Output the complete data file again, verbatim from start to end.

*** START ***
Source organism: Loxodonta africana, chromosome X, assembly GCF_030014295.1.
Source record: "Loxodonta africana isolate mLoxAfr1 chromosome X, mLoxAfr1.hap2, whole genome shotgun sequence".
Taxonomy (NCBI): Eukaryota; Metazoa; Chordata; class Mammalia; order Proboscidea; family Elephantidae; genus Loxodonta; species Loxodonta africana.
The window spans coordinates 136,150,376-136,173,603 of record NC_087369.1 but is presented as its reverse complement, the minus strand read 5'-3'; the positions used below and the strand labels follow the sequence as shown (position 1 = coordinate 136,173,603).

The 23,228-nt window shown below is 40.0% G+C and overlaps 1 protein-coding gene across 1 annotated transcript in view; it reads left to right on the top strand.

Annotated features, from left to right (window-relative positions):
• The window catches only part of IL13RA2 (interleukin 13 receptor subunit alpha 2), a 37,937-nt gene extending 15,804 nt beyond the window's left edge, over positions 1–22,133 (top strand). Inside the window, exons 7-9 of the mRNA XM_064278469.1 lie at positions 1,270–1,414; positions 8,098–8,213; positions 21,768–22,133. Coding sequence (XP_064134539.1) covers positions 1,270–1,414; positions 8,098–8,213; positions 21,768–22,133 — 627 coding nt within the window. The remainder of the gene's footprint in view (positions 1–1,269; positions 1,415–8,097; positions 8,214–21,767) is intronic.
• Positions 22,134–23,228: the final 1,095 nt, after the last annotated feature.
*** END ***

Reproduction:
Source organism: Loxodonta africana, chromosome X, assembly GCF_030014295.1.
Source record: "Loxodonta africana isolate mLoxAfr1 chromosome X, mLoxAfr1.hap2, whole genome shotgun sequence".
Taxonomy (NCBI): Eukaryota; Metazoa; Chordata; class Mammalia; order Proboscidea; family Elephantidae; genus Loxodonta; species Loxodonta africana.
The window spans coordinates 136,150,376-136,173,603 of record NC_087369.1 but is presented as its reverse complement, the minus strand read 5'-3'; the positions used below and the strand labels follow the sequence as shown (position 1 = coordinate 136,173,603).

The 23,228-nt window shown below is 40.0% G+C and overlaps 1 protein-coding gene across 1 annotated transcript in view; it reads left to right on the top strand.

Annotated features, from left to right (window-relative positions):
• The window catches only part of IL13RA2 (interleukin 13 receptor subunit alpha 2), a 37,937-nt gene extending 15,804 nt beyond the window's left edge, over positions 1–22,133 (top strand). Inside the window, exons 7-9 of the mRNA XM_064278469.1 lie at positions 1,270–1,414; positions 8,098–8,213; positions 21,768–22,133. Coding sequence (XP_064134539.1) covers positions 1,270–1,414; positions 8,098–8,213; positions 21,768–22,133 — 627 coding nt within the window. The remainder of the gene's footprint in view (positions 1–1,269; positions 1,415–8,097; positions 8,214–21,767) is intronic.
• Positions 22,134–23,228: the final 1,095 nt, after the last annotated feature.